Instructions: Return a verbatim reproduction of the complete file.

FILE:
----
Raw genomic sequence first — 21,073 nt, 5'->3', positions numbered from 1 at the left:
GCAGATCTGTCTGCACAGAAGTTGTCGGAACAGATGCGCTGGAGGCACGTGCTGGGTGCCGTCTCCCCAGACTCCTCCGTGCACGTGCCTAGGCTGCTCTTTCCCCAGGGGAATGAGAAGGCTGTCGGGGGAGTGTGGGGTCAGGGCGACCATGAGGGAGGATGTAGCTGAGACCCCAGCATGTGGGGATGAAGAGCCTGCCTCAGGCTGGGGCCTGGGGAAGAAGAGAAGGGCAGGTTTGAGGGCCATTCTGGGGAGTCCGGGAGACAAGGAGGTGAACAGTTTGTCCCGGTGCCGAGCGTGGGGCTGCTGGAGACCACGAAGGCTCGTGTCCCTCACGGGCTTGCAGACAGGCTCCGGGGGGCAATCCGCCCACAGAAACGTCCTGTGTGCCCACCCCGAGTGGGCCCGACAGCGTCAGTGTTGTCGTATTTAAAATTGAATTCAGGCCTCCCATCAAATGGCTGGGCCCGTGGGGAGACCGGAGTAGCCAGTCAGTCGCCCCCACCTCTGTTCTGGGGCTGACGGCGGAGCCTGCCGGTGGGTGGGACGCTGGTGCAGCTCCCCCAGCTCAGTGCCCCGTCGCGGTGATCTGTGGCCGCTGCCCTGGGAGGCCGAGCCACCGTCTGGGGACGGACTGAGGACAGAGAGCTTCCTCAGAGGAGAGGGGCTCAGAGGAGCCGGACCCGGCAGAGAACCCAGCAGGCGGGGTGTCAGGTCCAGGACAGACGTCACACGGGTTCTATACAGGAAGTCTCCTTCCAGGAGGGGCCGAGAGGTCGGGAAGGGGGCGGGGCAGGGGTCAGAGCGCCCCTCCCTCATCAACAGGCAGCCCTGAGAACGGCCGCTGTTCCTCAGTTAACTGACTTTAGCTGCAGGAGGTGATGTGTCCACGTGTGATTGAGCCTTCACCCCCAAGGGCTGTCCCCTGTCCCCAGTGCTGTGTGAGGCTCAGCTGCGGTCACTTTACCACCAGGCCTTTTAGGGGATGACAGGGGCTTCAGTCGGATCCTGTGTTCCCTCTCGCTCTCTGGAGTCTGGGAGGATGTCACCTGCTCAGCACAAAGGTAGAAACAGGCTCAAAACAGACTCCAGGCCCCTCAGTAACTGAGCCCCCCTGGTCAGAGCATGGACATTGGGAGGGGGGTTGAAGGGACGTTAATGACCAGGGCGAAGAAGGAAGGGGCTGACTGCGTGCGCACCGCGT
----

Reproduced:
Raw genomic sequence first — 21,073 nt, 5'->3', positions numbered from 1 at the left:
GCAGATCTGTCTGCACAGAAGTTGTCGGAACAGATGCGCTGGAGGCACGTGCTGGGTGCCGTCTCCCCAGACTCCTCCGTGCACGTGCCTAGGCTGCTCTTTCCCCAGGGGAATGAGAAGGCTGTCGGGGGAGTGTGGGGTCAGGGCGACCATGAGGGAGGATGTAGCTGAGACCCCAGCATGTGGGGATGAAGAGCCTGCCTCAGGCTGGGGCCTGGGGAAGAAGAGAAGGGCAGGTTTGAGGGCCATTCTGGGGAGTCCGGGAGACAAGGAGGTGAACAGTTTGTCCCGGTGCCGAGCGTGGGGCTGCTGGAGACCACGAAGGCTCGTGTCCCTCACGGGCTTGCAGACAGGCTCCGGGGGGCAATCCGCCCACAGAAACGTCCTGTGTGCCCACCCCGAGTGGGCCCGACAGCGTCAGTGTTGTCGTATTTAAAATTGAATTCAGGCCTCCCATCAAATGGCTGGGCCCGTGGGGAGACCGGAGTAGCCAGTCAGTCGCCCCCACCTCTGTTCTGGGGCTGACGGCGGAGCCTGCCGGTGGGTGGGACGCTGGTGCAGCTCCCCCAGCTCAGTGCCCCGTCGCGGTGATCTGTGGCCGCTGCCCTGGGAGGCCGAGCCACCGTCTGGGGACGGACTGAGGACAGAGAGCTTCCTCAGAGGAGAGGGGCTCAGAGGAGCCGGACCCGGCAGAGAACCCAGCAGGCGGGGTGTCAGGTCCAGGACAGACGTCACACGGGTTCTATACAGGAAGTCTCCTTCCAGGAGGGGCCGAGAGGTCGGGAAGGGGGCGGGGCAGGGGTCAGAGCGCCCCTCCCTCATCAACAGGCAGCCCTGAGAACGGCCGCTGTTCCTCAGTTAACTGACTTTAGCTGCAGGAGGTGATGTGTCCACGTGTGATTGAGCCTTCACCCCCAAGGGCTGTCCCCTGTCCCCAGTGCTGTGTGAGGCTCAGCTGCGGTCACTTTACCACCAGGCCTTTTAGGGGATGACAGGGGCTTCAGTCGGATCCTGTGTTCCCTCTCGCTCTCTGGAGTCTGGGAGGATGTCACCTGCTCAGCACAAAGGTAGAAACAGGCTCAAAACAGACTCCAGGCCCCTCAGTAACTGAGCCCCCCTGGTCAGAGCATGGACATTGGGAGGGGGGTTGAAGGGACGTTAATGACCAGGGCGAAGAAGGAAGGGGCTGACTGCGTGCGCACCGCGT